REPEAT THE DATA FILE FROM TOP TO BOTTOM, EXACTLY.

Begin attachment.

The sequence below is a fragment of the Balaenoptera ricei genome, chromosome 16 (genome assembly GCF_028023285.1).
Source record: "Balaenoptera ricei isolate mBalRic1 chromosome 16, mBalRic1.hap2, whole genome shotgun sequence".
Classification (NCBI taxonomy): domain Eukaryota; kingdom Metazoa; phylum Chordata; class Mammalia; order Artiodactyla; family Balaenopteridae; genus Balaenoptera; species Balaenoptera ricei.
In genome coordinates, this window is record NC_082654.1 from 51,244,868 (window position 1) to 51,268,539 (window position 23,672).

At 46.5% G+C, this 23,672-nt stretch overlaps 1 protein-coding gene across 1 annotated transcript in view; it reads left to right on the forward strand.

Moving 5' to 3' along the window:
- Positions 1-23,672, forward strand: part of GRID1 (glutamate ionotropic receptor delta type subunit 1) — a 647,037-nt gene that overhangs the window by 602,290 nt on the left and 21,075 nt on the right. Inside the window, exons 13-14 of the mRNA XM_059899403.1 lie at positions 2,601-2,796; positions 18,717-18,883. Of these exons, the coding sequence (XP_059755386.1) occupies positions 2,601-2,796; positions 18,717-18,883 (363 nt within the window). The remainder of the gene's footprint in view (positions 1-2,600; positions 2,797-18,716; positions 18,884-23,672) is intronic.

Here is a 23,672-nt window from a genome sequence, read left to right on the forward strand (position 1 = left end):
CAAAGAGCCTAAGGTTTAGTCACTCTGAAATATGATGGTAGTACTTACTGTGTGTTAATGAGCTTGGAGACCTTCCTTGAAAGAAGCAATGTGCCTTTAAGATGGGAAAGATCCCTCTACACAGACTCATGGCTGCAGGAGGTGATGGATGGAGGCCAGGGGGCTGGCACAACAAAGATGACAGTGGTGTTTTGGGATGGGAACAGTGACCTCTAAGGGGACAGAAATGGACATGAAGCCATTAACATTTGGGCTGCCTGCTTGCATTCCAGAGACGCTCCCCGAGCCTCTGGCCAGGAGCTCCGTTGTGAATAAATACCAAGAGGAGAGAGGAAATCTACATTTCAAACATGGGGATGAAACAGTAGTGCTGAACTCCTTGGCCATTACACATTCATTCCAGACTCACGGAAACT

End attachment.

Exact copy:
The sequence below is a fragment of the Balaenoptera ricei genome, chromosome 16 (genome assembly GCF_028023285.1).
Source record: "Balaenoptera ricei isolate mBalRic1 chromosome 16, mBalRic1.hap2, whole genome shotgun sequence".
Classification (NCBI taxonomy): domain Eukaryota; kingdom Metazoa; phylum Chordata; class Mammalia; order Artiodactyla; family Balaenopteridae; genus Balaenoptera; species Balaenoptera ricei.
In genome coordinates, this window is record NC_082654.1 from 51,244,868 (window position 1) to 51,268,539 (window position 23,672).

At 46.5% G+C, this 23,672-nt stretch overlaps 1 protein-coding gene across 1 annotated transcript in view; it reads left to right on the forward strand.

Moving 5' to 3' along the window:
- Positions 1-23,672, forward strand: part of GRID1 (glutamate ionotropic receptor delta type subunit 1) — a 647,037-nt gene that overhangs the window by 602,290 nt on the left and 21,075 nt on the right. Inside the window, exons 13-14 of the mRNA XM_059899403.1 lie at positions 2,601-2,796; positions 18,717-18,883. Of these exons, the coding sequence (XP_059755386.1) occupies positions 2,601-2,796; positions 18,717-18,883 (363 nt within the window). The remainder of the gene's footprint in view (positions 1-2,600; positions 2,797-18,716; positions 18,884-23,672) is intronic.

Here is a 23,672-nt window from a genome sequence, read left to right on the forward strand (position 1 = left end):
CAAAGAGCCTAAGGTTTAGTCACTCTGAAATATGATGGTAGTACTTACTGTGTGTTAATGAGCTTGGAGACCTTCCTTGAAAGAAGCAATGTGCCTTTAAGATGGGAAAGATCCCTCTACACAGACTCATGGCTGCAGGAGGTGATGGATGGAGGCCAGGGGGCTGGCACAACAAAGATGACAGTGGTGTTTTGGGATGGGAACAGTGACCTCTAAGGGGACAGAAATGGACATGAAGCCATTAACATTTGGGCTGCCTGCTTGCATTCCAGAGACGCTCCCCGAGCCTCTGGCCAGGAGCTCCGTTGTGAATAAATACCAAGAGGAGAGAGGAAATCTACATTTCAAACATGGGGATGAAACAGTAGTGCTGAACTCCTTGGCCATTACACATTCATTCCAGACTCACGGAAACT